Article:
10 Important Things To Know about Epilepsy and Seizures
Despite being the fourth most common neurological disorder, epilepsy is still widely misunderstood. There are still many misconceptions regarding epilepsy and seizures, including what causes a seizure and what treatment options are available.
Some of the most common myths, like restraining or placing an object in the mouth of someone who is having a seizure, can even be harmful. It’s valuable to remedy these falsehoods for the health and safety of all, as not everyone who has a seizure has epilepsy and not all seizures are the same. Below are the most common myths related to epilepsy and seizures.
Everyone who has a seizure has epilepsy - FALSE
Anyone can have a seizure. Recurrent seizures are epilepsy or sometimes referred to as "seizure disorder" but having a single seizure does not automatically guarantee a diagnosis of epilepsy.
Seizures can be caused by electrical misfiring in the brain. Certain brain conditions can predispose someone to have recurrent seizures. Seizures can also occur because of a variety of other causes like, very low or high blood sugar levels, very high blood pressure, alcohol withdrawal, toxic exposures, or even extreme stress, including post-traumatic stress disorder. Knowledge about seizures can help prevent some of these types of seizures, as well as reduce the risk.
Every seizure is the same – FALSE
Not all seizures resemble what you may have seen on TV or internet! In fact, there are many different types of seizures, each marked by unique symptoms.
While many people associate seizures with uncontrolled jerking movements (tonic-clonic seizure), a person can also exhibit more subtle changes in their behavior such as staring without responding, wandering about confused, garbled speech, repeating purposeless movements or even just an unusual degree of confusion, especially in the older population. Many of these can be subtle and are often unrecognized as seizures.
Some people describe atypical and strange repetitive experiences or vague feelings. These are often described as auras – a brief type of seizure.
You should restrain someone during a seizure – FALSE
Trying to restrain a person can cause further injury – they may fight you in their state of confusion! Instead, turn the patient to the side, move anything sharp out of the way, remove eyeglasses (if any) and place a soft cushion under the person’s head. All of these steps are intended to protect them from injury. Most seizures stop spontaneously within one to two minutes.
You can swallow your tongue during a seizure – FALSE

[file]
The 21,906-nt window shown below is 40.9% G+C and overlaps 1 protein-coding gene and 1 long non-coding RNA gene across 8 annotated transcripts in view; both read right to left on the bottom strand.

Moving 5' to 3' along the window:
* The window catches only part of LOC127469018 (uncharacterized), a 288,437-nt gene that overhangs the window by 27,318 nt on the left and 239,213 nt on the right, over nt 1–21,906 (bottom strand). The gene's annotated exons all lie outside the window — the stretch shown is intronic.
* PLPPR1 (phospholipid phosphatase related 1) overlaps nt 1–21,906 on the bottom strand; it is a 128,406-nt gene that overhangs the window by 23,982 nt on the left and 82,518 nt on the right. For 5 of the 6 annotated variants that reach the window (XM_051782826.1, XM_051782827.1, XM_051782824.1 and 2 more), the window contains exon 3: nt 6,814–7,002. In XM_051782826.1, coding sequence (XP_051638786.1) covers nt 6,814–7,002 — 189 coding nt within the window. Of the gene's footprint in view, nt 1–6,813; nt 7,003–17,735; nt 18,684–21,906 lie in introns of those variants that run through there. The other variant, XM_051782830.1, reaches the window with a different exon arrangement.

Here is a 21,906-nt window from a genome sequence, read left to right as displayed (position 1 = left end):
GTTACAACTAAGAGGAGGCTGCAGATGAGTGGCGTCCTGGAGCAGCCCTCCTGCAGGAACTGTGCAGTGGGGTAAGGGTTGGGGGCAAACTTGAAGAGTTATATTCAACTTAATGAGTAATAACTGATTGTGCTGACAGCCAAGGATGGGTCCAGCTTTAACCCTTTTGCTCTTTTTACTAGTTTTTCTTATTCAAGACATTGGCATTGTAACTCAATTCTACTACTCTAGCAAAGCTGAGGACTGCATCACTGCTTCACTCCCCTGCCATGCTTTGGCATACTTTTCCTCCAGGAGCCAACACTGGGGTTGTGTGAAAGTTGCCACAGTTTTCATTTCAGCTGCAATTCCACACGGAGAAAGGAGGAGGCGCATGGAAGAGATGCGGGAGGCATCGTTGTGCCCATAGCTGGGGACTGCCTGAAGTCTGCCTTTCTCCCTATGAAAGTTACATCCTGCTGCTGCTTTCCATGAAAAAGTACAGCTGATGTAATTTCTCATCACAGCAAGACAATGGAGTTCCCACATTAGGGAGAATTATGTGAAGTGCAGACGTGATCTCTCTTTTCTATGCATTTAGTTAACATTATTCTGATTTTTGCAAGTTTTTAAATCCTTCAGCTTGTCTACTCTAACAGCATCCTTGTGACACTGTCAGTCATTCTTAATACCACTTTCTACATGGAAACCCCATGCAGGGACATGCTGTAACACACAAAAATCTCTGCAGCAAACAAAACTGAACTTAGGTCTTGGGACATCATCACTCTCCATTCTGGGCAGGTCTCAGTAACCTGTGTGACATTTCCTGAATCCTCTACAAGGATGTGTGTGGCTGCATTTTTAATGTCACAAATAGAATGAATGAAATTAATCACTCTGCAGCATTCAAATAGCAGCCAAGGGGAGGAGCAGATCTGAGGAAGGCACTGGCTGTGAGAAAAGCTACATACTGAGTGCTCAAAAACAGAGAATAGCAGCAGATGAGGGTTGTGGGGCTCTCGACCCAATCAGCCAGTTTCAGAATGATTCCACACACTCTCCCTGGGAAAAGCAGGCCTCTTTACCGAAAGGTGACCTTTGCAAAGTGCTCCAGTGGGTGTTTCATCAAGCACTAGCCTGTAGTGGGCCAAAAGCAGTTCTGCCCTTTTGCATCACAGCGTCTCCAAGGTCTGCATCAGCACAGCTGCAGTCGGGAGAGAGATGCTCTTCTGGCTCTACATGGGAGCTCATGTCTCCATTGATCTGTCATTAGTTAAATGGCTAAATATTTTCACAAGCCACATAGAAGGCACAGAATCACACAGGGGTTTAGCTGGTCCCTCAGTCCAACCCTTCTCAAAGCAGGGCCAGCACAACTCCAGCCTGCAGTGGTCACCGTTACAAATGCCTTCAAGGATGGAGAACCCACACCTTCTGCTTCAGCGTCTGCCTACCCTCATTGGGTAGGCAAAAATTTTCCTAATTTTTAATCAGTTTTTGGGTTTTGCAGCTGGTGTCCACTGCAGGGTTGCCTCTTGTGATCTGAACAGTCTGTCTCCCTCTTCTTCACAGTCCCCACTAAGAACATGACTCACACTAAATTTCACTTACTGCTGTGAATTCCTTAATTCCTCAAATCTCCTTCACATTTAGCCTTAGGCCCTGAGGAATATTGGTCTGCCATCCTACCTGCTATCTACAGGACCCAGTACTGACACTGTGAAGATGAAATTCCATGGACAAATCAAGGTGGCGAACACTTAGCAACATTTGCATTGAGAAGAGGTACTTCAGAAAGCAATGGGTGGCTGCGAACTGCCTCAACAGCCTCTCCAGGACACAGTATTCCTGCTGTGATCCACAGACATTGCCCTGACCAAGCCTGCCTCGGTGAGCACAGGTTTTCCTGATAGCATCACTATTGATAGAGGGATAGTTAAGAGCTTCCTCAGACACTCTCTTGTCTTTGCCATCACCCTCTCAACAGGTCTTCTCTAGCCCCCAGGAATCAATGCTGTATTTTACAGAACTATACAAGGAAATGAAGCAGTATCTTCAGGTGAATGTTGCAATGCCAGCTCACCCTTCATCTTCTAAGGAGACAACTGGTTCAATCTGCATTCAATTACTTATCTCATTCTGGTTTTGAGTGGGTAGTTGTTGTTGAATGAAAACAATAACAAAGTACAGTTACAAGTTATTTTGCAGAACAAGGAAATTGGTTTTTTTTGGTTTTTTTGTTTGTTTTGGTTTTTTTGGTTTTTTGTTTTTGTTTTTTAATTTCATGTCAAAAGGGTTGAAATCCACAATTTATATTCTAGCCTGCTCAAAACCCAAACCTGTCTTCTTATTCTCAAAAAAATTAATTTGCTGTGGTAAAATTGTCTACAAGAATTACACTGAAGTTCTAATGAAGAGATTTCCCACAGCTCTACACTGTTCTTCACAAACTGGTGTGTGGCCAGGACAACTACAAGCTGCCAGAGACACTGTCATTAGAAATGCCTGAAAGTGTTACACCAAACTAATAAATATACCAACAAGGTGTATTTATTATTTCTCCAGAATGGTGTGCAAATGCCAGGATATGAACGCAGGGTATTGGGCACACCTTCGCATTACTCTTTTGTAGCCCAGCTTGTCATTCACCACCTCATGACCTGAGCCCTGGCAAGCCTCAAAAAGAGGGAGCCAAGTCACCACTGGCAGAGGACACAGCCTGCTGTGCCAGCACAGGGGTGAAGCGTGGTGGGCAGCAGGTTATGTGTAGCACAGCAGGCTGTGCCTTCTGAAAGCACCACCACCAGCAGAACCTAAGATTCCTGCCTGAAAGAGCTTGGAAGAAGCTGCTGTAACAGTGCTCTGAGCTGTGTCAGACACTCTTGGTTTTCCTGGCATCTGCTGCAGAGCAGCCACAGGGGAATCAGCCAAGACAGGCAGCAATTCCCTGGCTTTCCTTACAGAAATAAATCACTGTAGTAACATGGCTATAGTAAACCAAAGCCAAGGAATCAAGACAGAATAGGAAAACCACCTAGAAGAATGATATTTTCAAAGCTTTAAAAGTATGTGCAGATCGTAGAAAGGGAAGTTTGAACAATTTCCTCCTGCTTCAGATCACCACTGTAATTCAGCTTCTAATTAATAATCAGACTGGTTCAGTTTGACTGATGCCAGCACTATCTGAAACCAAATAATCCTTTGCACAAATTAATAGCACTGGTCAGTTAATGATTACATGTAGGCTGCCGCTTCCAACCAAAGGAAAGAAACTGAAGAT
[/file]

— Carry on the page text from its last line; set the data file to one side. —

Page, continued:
It is physically impossible to swallow your own tongue. However, the relaxed tongue could block a person’s breathing passage. You should roll the person onto their side so the tongue can fall away and to the side. This also prevents choking on vomit and excess saliva.
You should put something into the mouth of someone having a seizure - FALSE
Never put an object into someone’s mouth during a seizure. Doing so risks injury to the teeth, tongue, gums, or jaw. During a seizure the person can bite their tongue leading to bruising and or bleeding. Do not place anything in the mouth. The tongue bite is almost always mild and does not require emergent manipulation.
After the seizure is over, the person immediately resumes complete normal function – FALSE
After a seizure, it may take some time for the person to get back to the baseline state. For example, many people may experience sleepiness or tiredness after a seizure. With convulsions, the person may report muscle soreness.
Seizures or epilepsy affects one’s intelligence – FALSE
Seizures/epilepsy is a neurological disorder and has nothing to do with intelligence. However, having frequent seizures can impact learning and memory. Also, some medications can have side-effects that include fatigue, drowsiness and can impact alertness.
People who suffer from seizures cannot participate in normal activities – FALSE
Did you know that Theodore Roosevelt, the 26th President of the United States, had epilepsy? Famous creative minds such as Charles Dickens, Lewis Carroll, Vincent Van Gogh, Elton John, and Prince are just some of the other successful people with wide-ranging careers who are known to have had epilepsy.
In most cases, seizure disorders are not a barrier to participating in normal activities. Restrictions apply when seizures are not well controlled and can potentially be a cause of concern for the safety of the patient and others. With appropriate and adequate treatment, many people continue to play sports, attend school, drive, and go about their daily lives.
Seizure disorder or epilepsy cannot be cured – TRUE, HOWEVER...
Just like diabetes or hypertension, there is no cure for epilepsy or seizure disorder at this time. However, there are several treatment options for epilepsy and seizures that include medications, diet, medical devices and surgery.
Finding the correct treatment mainly relies on a comprehensive valuation by a neurologist and a thorough discussion of appropriate options. With the appropriate treatment, many patients can become seizure-free and live their lives to the fullest!
If medications are no longer working or they are intolerable, there is little that can be done to control seizures – FALSE
In addition to medications, several lifestyle modifications and dietary therapies can be effective in preventing seizures. With advancements in medical sciences, we can now manage epilepsy with a targeted approach – we can find the source of the seizures in the brain and treat this with surgical procedures or minimally invasive interventions. This can be life changing for many patients with epilepsy and help them improve their quality of life.
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